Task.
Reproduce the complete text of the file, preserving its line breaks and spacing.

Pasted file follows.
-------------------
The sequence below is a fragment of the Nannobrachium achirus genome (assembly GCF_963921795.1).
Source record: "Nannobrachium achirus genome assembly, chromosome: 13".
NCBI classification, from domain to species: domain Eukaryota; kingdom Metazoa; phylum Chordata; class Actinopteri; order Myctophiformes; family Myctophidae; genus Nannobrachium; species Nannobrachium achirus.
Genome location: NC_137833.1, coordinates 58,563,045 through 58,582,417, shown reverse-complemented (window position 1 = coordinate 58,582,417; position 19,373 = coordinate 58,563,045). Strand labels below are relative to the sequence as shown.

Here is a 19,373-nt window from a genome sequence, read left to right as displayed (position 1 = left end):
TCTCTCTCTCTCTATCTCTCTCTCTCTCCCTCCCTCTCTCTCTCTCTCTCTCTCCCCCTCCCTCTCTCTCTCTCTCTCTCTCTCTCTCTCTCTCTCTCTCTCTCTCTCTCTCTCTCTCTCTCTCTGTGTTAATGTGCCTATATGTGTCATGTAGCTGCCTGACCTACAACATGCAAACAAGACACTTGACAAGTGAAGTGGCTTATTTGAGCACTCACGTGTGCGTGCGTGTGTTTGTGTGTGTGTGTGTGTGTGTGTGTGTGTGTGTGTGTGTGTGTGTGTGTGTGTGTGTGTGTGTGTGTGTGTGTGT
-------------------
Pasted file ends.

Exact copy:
The sequence below is a fragment of the Nannobrachium achirus genome (assembly GCF_963921795.1).
Source record: "Nannobrachium achirus genome assembly, chromosome: 13".
NCBI classification, from domain to species: domain Eukaryota; kingdom Metazoa; phylum Chordata; class Actinopteri; order Myctophiformes; family Myctophidae; genus Nannobrachium; species Nannobrachium achirus.
Genome location: NC_137833.1, coordinates 58,563,045 through 58,582,417, shown reverse-complemented (window position 1 = coordinate 58,582,417; position 19,373 = coordinate 58,563,045). Strand labels below are relative to the sequence as shown.

Here is a 19,373-nt window from a genome sequence, read left to right as displayed (position 1 = left end):
TCTCTCTCTCTCTATCTCTCTCTCTCTCCCTCCCTCTCTCTCTCTCTCTCTCTCCCCCTCCCTCTCTCTCTCTCTCTCTCTCTCTCTCTCTCTCTCTCTCTCTCTCTCTCTCTCTCTCTCTCTCTGTGTTAATGTGCCTATATGTGTCATGTAGCTGCCTGACCTACAACATGCAAACAAGACACTTGACAAGTGAAGTGGCTTATTTGAGCACTCACGTGTGCGTGCGTGTGTTTGTGTGTGTGTGTGTGTGTGTGTGTGTGTGTGTGTGTGTGTGTGTGTGTGTGTGTGTGTGTGTGTGTGTGTGTGT